This last weekend I not only had the honor of listening to one of my biggest influences talk about gender equality, but also had the opportunity to discuss it with him as well. Joss Whedon was a huge inspiration for me to be more bold about the feminist themes in my work. If you were to look back to my earlier work until now, you can actually see that message become more overt. Largely due to my introduction to the Whedonverse, I finally came to that realization it was important for me as a male creator in a male dominated world, to do so.
I grew up in a house hold where I had a strong female role model, and a father, who not only saw his wife as an equal, but listened and valued her counsel more than anyone else. In my mind, I never questioned that men and women were equal. I saw our togetherness as a 1 to 1 partnership designed to build each other up equally, not some other disproportionate ratio made to use and disadvantage our counterparts. It was only when I got older and began to see and truly hear what women were saying about their struggles and inequality.
My conclusion that I identify as a feminist came from my understanding that men, particularly privileged straight white males, need to be part of the solution not the problem. The word "feminist" isn't this scary beast that some men fear means women must have all the power; it not that at all. It's equality. Equal and fair opportunities for both sexes (and gender identities) that benefit everyone. Film, animation, comics, art, business, everything in our society has a subtle way of undermining women not only in our casual behaviors but even more so in our reinforced portrayals of women in our work. I’ve since dedicated a portion of what create to empowering women, by creating characters or pieces that show non-sexualized* strong women in ways that I, other men and women themselves should see women. Not our better halves, not a sexy trophies or un-realistic fantasized version of what no human can be, but our equals. We need to stop writing stories centered around male characters who win over women with their prowess, stop drawing women bent over in unnatural positions with their body parts barely holding themselves in their clothes, and start exploring a broader pool of interesting and valuable stories that just get pushed aside because “they wont sell.” It’s not that they won’t, they simply don’t because we don’t invest our money, our intellect and talent into creating more and more of this content with genuine interest and intent.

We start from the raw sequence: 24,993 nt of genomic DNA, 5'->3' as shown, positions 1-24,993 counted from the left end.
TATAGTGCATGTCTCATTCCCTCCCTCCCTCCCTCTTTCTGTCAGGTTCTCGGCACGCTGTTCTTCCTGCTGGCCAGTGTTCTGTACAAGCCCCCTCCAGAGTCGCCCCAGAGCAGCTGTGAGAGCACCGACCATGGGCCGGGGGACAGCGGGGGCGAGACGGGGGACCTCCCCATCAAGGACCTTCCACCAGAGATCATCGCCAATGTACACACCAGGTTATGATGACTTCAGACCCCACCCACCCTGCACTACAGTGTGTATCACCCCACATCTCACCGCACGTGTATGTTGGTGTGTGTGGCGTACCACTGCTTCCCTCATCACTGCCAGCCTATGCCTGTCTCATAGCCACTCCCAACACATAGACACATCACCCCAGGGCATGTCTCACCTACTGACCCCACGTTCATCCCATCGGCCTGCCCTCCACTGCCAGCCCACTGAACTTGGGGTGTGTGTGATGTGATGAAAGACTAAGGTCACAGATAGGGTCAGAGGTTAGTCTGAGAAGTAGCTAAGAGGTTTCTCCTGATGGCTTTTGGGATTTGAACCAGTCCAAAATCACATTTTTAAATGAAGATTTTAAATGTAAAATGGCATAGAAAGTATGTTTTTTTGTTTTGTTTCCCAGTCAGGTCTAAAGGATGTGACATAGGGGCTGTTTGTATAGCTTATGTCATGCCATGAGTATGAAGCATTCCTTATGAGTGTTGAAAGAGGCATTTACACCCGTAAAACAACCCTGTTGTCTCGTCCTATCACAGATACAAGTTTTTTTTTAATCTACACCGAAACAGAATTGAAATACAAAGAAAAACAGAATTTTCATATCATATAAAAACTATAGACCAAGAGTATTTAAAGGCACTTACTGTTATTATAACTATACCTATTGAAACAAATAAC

I am thankful for every opportunity that I have been given on this crazy ride I’ve been on creating, and hope that what I do empowers everyone. Hopefully one day message like this wont be a thing, that we can finally stop debating race, gender and every other different qualities that make us human… but until we get there, be kind, speak up for those who are disadvantaged and hopefully we can be the generation that stops spreading hate.
If you’re at all interested in what this event I went to was about, please check out this link: http://www.heforshe.org/ #HeForShe
*I do have sexualized content with women, but I take time to consider the female perspective when doing so. If I touch on these topics I try my best to make these genuine explorations of a characters sexuality, or a relatable scenario I realized women experience, just like men.